Though the original recommendation was bus rapid transit, the final decision on transit type for the “silver line” won't be made until 2011.
Matthews Mayor Lee Myers is pushing for a light-rail line to Matthews that would cross Interstate 485 and end at CPCC South's campus to serve students and commuters from Union county.
Myers said he wished more folks had come out to the meeting; he believes the lack of attendance shows that residents in the area are happy with the direction transit is headed in Matthews.
Myers is chair of the Mecklenburg Union Metropolitan Transit Organization and vice chair of the Mecklenburg Transit Commission.
He says with the upcoming election, it's particularly important that voters know where the candidates stand on mass transit.
He says it's time for the federal government to partner with cities and towns to solve transportation issues because without federal and state dollars, cities and towns can't afford to pay for improvements. Melinda Johnston
Lake Norman business and political leaders will push for a magistrate's office in the northern end of Mecklenburg County in a meeting with top court officials soon.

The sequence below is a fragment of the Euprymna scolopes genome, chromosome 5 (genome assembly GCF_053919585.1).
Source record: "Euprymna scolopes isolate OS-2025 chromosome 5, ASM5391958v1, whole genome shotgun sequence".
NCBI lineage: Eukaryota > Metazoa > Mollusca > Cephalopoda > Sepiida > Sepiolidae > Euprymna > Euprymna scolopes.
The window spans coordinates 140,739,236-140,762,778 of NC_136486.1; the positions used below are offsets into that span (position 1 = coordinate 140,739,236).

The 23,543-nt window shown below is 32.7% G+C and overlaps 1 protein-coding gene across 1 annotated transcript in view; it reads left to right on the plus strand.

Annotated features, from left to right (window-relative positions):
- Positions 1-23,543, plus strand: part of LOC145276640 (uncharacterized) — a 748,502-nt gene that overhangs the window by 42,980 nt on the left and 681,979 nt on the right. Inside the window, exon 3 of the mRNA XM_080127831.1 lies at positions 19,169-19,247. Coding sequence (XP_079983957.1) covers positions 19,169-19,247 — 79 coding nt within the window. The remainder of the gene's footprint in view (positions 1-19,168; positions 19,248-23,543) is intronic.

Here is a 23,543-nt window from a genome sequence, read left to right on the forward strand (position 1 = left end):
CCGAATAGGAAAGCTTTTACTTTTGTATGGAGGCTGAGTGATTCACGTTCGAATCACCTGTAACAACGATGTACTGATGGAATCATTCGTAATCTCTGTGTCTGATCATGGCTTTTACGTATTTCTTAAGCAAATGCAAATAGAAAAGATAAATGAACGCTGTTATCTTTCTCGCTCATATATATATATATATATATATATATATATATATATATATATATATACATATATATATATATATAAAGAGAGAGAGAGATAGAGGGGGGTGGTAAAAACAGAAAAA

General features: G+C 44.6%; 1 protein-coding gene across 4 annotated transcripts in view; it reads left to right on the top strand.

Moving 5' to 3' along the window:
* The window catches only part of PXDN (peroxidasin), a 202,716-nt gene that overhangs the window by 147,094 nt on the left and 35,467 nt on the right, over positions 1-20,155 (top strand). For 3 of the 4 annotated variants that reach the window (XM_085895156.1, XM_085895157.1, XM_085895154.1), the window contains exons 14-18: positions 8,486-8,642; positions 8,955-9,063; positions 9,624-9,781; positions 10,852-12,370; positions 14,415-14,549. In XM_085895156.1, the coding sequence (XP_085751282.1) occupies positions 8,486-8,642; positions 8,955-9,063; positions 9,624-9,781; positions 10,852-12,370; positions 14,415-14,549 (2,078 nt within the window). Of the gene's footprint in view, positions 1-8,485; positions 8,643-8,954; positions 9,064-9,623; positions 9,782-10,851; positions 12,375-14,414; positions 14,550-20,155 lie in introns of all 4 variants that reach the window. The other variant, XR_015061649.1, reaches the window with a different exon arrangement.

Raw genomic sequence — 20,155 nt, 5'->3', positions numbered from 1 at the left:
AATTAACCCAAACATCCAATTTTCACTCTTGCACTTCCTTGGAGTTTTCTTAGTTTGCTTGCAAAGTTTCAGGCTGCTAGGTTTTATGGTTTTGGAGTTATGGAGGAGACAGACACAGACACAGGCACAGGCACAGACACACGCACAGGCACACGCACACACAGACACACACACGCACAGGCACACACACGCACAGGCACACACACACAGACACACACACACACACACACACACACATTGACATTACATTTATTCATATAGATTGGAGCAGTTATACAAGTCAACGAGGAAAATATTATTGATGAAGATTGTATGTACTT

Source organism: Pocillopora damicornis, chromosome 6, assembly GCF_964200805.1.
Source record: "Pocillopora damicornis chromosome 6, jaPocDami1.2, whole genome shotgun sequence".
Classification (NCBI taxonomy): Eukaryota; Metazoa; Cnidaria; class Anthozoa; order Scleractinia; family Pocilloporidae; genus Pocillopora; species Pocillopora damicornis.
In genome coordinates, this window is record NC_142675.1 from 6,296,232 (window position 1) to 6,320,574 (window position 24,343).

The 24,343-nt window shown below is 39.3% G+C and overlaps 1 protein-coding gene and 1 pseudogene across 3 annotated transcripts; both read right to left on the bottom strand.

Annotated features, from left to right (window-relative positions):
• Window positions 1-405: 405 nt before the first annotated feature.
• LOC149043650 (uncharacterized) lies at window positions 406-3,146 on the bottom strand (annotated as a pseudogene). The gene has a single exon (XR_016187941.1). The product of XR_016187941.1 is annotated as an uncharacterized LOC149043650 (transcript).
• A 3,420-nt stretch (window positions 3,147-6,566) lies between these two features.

Billy Wilson of the Mecklenburg County Manager's Office said Friday he will arrange the meeting as soon as possible with Chief District Judge Fritz Mercer, Sheriff Chipp Bailey and Chief Magistrate Karen Johnson.
Business leaders joined victims rights advocates and north Mecklenburg's three police chiefs Friday to push for the office.
North Mecklenburg residents who need to see a magistrate to deal with civil and criminal matters must drive to the magistrate's office in uptown Charlotte.
A new Cabarrus County middle school may be built on land beside Weddington Hills Elementary School.
At the county school board work session Thursday, Morris-Berg Architects proposed designing the northwest-area middle school, which would hold 1,200 students. The two-story school would be built on a site beside the elementary school with a driveway connection to Concord Farms Road.